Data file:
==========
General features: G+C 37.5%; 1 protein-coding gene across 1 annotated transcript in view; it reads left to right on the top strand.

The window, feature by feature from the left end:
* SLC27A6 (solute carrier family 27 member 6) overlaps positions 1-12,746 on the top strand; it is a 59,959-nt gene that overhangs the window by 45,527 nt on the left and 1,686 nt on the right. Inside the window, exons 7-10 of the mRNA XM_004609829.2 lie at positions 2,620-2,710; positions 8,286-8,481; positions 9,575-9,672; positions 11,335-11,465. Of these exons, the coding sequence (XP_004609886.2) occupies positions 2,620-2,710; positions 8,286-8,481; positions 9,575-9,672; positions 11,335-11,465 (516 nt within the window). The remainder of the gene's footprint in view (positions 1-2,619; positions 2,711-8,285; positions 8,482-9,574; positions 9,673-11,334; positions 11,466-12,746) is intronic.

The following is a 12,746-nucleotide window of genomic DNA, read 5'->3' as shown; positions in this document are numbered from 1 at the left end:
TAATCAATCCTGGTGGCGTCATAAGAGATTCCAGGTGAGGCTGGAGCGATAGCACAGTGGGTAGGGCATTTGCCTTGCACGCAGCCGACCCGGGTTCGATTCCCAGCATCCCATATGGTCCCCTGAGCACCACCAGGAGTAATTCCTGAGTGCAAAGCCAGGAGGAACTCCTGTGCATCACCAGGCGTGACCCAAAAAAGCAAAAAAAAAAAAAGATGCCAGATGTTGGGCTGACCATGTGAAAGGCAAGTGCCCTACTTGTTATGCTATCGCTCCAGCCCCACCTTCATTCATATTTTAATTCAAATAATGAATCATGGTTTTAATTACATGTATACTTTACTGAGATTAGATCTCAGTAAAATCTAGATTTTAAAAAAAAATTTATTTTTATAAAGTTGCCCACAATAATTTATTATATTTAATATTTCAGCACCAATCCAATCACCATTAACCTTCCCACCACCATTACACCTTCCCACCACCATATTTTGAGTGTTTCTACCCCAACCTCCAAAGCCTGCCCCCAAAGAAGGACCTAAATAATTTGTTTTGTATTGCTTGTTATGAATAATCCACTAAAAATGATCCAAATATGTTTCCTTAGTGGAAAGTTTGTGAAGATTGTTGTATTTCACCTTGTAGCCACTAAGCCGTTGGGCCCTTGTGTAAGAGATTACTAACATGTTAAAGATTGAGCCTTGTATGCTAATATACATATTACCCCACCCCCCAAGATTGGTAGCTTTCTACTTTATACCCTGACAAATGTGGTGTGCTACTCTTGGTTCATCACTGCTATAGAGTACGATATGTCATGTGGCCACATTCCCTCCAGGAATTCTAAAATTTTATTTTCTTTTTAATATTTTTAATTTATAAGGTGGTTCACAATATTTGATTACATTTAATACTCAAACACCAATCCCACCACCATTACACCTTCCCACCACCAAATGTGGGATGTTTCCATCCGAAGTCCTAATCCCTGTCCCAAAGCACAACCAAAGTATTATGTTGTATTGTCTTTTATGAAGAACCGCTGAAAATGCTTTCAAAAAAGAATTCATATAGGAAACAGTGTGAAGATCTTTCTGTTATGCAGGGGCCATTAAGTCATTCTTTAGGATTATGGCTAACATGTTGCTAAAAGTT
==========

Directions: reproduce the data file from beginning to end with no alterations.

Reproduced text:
General features: G+C 37.5%; 1 protein-coding gene across 1 annotated transcript in view; it reads left to right on the top strand.

The window, feature by feature from the left end:
* SLC27A6 (solute carrier family 27 member 6) overlaps positions 1-12,746 on the top strand; it is a 59,959-nt gene that overhangs the window by 45,527 nt on the left and 1,686 nt on the right. Inside the window, exons 7-10 of the mRNA XM_004609829.2 lie at positions 2,620-2,710; positions 8,286-8,481; positions 9,575-9,672; positions 11,335-11,465. Of these exons, the coding sequence (XP_004609886.2) occupies positions 2,620-2,710; positions 8,286-8,481; positions 9,575-9,672; positions 11,335-11,465 (516 nt within the window). The remainder of the gene's footprint in view (positions 1-2,619; positions 2,711-8,285; positions 8,482-9,574; positions 9,673-11,334; positions 11,466-12,746) is intronic.

The following is a 12,746-nucleotide window of genomic DNA, read 5'->3' as shown; positions in this document are numbered from 1 at the left end:
TAATCAATCCTGGTGGCGTCATAAGAGATTCCAGGTGAGGCTGGAGCGATAGCACAGTGGGTAGGGCATTTGCCTTGCACGCAGCCGACCCGGGTTCGATTCCCAGCATCCCATATGGTCCCCTGAGCACCACCAGGAGTAATTCCTGAGTGCAAAGCCAGGAGGAACTCCTGTGCATCACCAGGCGTGACCCAAAAAAGCAAAAAAAAAAAAAGATGCCAGATGTTGGGCTGACCATGTGAAAGGCAAGTGCCCTACTTGTTATGCTATCGCTCCAGCCCCACCTTCATTCATATTTTAATTCAAATAATGAATCATGGTTTTAATTACATGTATACTTTACTGAGATTAGATCTCAGTAAAATCTAGATTTTAAAAAAAAATTTATTTTTATAAAGTTGCCCACAATAATTTATTATATTTAATATTTCAGCACCAATCCAATCACCATTAACCTTCCCACCACCATTACACCTTCCCACCACCATATTTTGAGTGTTTCTACCCCAACCTCCAAAGCCTGCCCCCAAAGAAGGACCTAAATAATTTGTTTTGTATTGCTTGTTATGAATAATCCACTAAAAATGATCCAAATATGTTTCCTTAGTGGAAAGTTTGTGAAGATTGTTGTATTTCACCTTGTAGCCACTAAGCCGTTGGGCCCTTGTGTAAGAGATTACTAACATGTTAAAGATTGAGCCTTGTATGCTAATATACATATTACCCCACCCCCCAAGATTGGTAGCTTTCTACTTTATACCCTGACAAATGTGGTGTGCTACTCTTGGTTCATCACTGCTATAGAGTACGATATGTCATGTGGCCACATTCCCTCCAGGAATTCTAAAATTTTATTTTCTTTTTAATATTTTTAATTTATAAGGTGGTTCACAATATTTGATTACATTTAATACTCAAACACCAATCCCACCACCATTACACCTTCCCACCACCAAATGTGGGATGTTTCCATCCGAAGTCCTAATCCCTGTCCCAAAGCACAACCAAAGTATTATGTTGTATTGTCTTTTATGAAGAACCGCTGAAAATGCTTTCAAAAAAGAATTCATATAGGAAACAGTGTGAAGATCTTTCTGTTATGCAGGGGCCATTAAGTCATTCTTTAGGATTATGGCTAACATGTTGCTAAAAGTT